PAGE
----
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15 Songs You Never Knew Are About Miscarriage

8 min read
Ten percent of all known pregnancies end in miscarriage. So why does the subject still feel so taboo? For women dealing with the complicated grief of miscarriage, it’s not the stat that’s comforting—it’s the knowledge that they’re not alone, that there is a space to share their story. To help end the culture of silence…
15 Songs You Never Knew Are About Miscarriage

Ten percent of all known pregnancies end in miscarriage. So why does the subject still feel so taboo? For women dealing with the complicated grief of miscarriage, it’s not the stat that’s comforting—it’s the knowledge that they’re not alone, that there is a space to share their story. To help end the culture of silence that surrounds pregnancy and infant loss, Glamour presents The 10 Percent, a place to dismantle the stereotypes and share real, raw, stigma-free stories.


When I think about Pink’s and Beyoncé’s music, the word vulnerable doesn’t immediately come to mind. That’s not to say their songs aren’t personal—both artists have expansive catalogs of powerful music—but I associate their work with strength, not sadness. It turns out, though, both Beyoncé and Pink have tracks in their libraries that couldn’t be more vulnerable. Sandwiched in between the bops and bangers, both artists have songs about miscarriage.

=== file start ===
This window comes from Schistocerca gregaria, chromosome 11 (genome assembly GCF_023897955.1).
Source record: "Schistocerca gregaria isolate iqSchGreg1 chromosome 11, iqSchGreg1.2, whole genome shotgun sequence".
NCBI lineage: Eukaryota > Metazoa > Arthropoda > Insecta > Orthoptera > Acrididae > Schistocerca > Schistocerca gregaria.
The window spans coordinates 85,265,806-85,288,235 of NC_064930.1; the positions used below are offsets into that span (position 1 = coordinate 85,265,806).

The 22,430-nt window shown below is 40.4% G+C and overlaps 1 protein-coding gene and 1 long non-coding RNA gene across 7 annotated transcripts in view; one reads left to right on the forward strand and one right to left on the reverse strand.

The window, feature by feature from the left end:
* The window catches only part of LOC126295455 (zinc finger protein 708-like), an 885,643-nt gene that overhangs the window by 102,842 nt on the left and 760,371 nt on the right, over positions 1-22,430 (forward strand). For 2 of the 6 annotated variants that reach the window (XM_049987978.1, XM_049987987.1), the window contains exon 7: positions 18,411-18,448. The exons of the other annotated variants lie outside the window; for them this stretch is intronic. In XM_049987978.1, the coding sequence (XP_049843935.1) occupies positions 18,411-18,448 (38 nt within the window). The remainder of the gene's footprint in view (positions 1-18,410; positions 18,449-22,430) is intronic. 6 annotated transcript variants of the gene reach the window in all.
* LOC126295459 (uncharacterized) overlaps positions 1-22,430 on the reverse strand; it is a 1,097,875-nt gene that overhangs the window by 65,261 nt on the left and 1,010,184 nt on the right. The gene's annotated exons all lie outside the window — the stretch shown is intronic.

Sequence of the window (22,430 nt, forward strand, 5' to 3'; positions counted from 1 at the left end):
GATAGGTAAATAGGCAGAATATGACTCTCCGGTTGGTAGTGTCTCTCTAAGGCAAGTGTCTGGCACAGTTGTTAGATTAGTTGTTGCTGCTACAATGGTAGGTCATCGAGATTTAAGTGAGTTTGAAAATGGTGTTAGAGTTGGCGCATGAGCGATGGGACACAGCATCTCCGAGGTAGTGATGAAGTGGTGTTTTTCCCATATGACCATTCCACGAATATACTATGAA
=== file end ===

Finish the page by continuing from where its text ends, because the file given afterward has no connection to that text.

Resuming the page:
They’re not the only ones, either: Lily Allen, Ed Sheeran, and Jay Z have also written about miscarriages. For Allen, it was her own; for Jay Z, it was Beyoncé’s; and for Sheeran it was a close friend’s. It’s a topic most people don’t talk about, much less put to music. And that’s powerful. If that’s not strong, I don’t know what is.

Pink, “Happy”

Pink is arguably the most vulnerable she’s ever been on the song “Happy,” from her most recent album, Hurts 2B Human. She sings, “Since I was 17, I’ve always hated my body, and it feels like my body’s hated me.” Those lyrics, as it turns out, partially derive from Pink’s having had a miscarriage at 17 years old. “The reason I said [that lyric] is because I’ve always had this very tomboy, very strong gymnast body, but actually at 17 I had a miscarriage,” the singer told USA Today earlier this year. “And I was going to have that child. But when that happens to a woman or a young girl, you feel like your body hates you and like your body is broken, and it’s not doing what it’s supposed to do.”

Jay Z, “Glory”

Jay Z released “Glory” in 2012 to celebrate the birth of his and Beyoncé’s daughter Blue Ivy. But in the song he also sings about the miscarriage the couple experienced before becoming parents. “Last time the miscarriage was so tragic. We was afraid you’d disappear. But nah, baby, you magic,” he raps on the track. This comes after he alluded to the situation at the top of the song: “False alarms and false starts. All made better by the sound of your heart. All the pain of the last time. I prayed so hard it was the last time.”

Beyoncé, “Heartbeat”

In her 2013 HBO documentary, Life Is but a Dream, Beyoncé reveals she recorded a song shortly after going through her miscarriage. “I went into the studio and wrote the saddest song I’ve ever written in my life,” she said. “And it was the best form of therapy for me, because it was the saddest thing I’ve ever been through.” The song, called “Heartbeat,” was intended for her 2013 self-titled album but didn’t make the cut. But a snippet and some lyrics have been made public.